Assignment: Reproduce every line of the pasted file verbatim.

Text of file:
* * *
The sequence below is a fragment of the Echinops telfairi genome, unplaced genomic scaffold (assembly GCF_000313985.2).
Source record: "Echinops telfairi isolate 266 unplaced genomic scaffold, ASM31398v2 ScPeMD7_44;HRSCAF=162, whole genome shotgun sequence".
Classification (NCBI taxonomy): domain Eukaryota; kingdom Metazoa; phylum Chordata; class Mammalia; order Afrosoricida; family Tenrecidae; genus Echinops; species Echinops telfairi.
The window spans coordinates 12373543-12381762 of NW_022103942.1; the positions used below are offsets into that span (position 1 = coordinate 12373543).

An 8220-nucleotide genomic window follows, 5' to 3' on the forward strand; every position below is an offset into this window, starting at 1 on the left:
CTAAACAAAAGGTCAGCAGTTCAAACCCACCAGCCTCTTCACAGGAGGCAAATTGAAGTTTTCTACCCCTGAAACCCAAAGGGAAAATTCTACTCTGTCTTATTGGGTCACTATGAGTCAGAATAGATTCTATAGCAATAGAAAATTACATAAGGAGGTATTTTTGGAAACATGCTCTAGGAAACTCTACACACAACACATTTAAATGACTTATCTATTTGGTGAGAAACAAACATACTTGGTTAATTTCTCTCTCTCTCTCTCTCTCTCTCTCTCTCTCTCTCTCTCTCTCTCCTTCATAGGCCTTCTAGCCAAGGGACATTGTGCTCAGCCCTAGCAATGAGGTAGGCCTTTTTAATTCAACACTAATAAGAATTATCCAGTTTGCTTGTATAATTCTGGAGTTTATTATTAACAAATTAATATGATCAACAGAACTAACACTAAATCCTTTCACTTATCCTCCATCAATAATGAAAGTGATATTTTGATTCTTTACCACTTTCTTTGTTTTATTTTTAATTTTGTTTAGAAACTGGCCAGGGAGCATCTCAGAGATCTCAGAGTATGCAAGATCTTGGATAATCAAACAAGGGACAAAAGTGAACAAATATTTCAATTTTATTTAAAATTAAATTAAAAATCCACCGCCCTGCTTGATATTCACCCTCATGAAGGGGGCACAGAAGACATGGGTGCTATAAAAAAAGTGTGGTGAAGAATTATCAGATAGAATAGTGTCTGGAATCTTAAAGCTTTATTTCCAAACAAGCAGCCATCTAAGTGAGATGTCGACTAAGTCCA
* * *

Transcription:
The sequence below is a fragment of the Echinops telfairi genome, unplaced genomic scaffold (assembly GCF_000313985.2).
Source record: "Echinops telfairi isolate 266 unplaced genomic scaffold, ASM31398v2 ScPeMD7_44;HRSCAF=162, whole genome shotgun sequence".
Classification (NCBI taxonomy): domain Eukaryota; kingdom Metazoa; phylum Chordata; class Mammalia; order Afrosoricida; family Tenrecidae; genus Echinops; species Echinops telfairi.
The window spans coordinates 12373543-12381762 of NW_022103942.1; the positions used below are offsets into that span (position 1 = coordinate 12373543).

An 8220-nucleotide genomic window follows, 5' to 3' on the forward strand; every position below is an offset into this window, starting at 1 on the left:
CTAAACAAAAGGTCAGCAGTTCAAACCCACCAGCCTCTTCACAGGAGGCAAATTGAAGTTTTCTACCCCTGAAACCCAAAGGGAAAATTCTACTCTGTCTTATTGGGTCACTATGAGTCAGAATAGATTCTATAGCAATAGAAAATTACATAAGGAGGTATTTTTGGAAACATGCTCTAGGAAACTCTACACACAACACATTTAAATGACTTATCTATTTGGTGAGAAACAAACATACTTGGTTAATTTCTCTCTCTCTCTCTCTCTCTCTCTCTCTCTCTCTCTCTCTCTCTCCTTCATAGGCCTTCTAGCCAAGGGACATTGTGCTCAGCCCTAGCAATGAGGTAGGCCTTTTTAATTCAACACTAATAAGAATTATCCAGTTTGCTTGTATAATTCTGGAGTTTATTATTAACAAATTAATATGATCAACAGAACTAACACTAAATCCTTTCACTTATCCTCCATCAATAATGAAAGTGATATTTTGATTCTTTACCACTTTCTTTGTTTTATTTTTAATTTTGTTTAGAAACTGGCCAGGGAGCATCTCAGAGATCTCAGAGTATGCAAGATCTTGGATAATCAAACAAGGGACAAAAGTGAACAAATATTTCAATTTTATTTAAAATTAAATTAAAAATCCACCGCCCTGCTTGATATTCACCCTCATGAAGGGGGCACAGAAGACATGGGTGCTATAAAAAAAGTGTGGTGAAGAATTATCAGATAGAATAGTGTCTGGAATCTTAAAGCTTTATTTCCAAACAAGCAGCCATCTAAGTGAGATGTCGACTAAGTCCA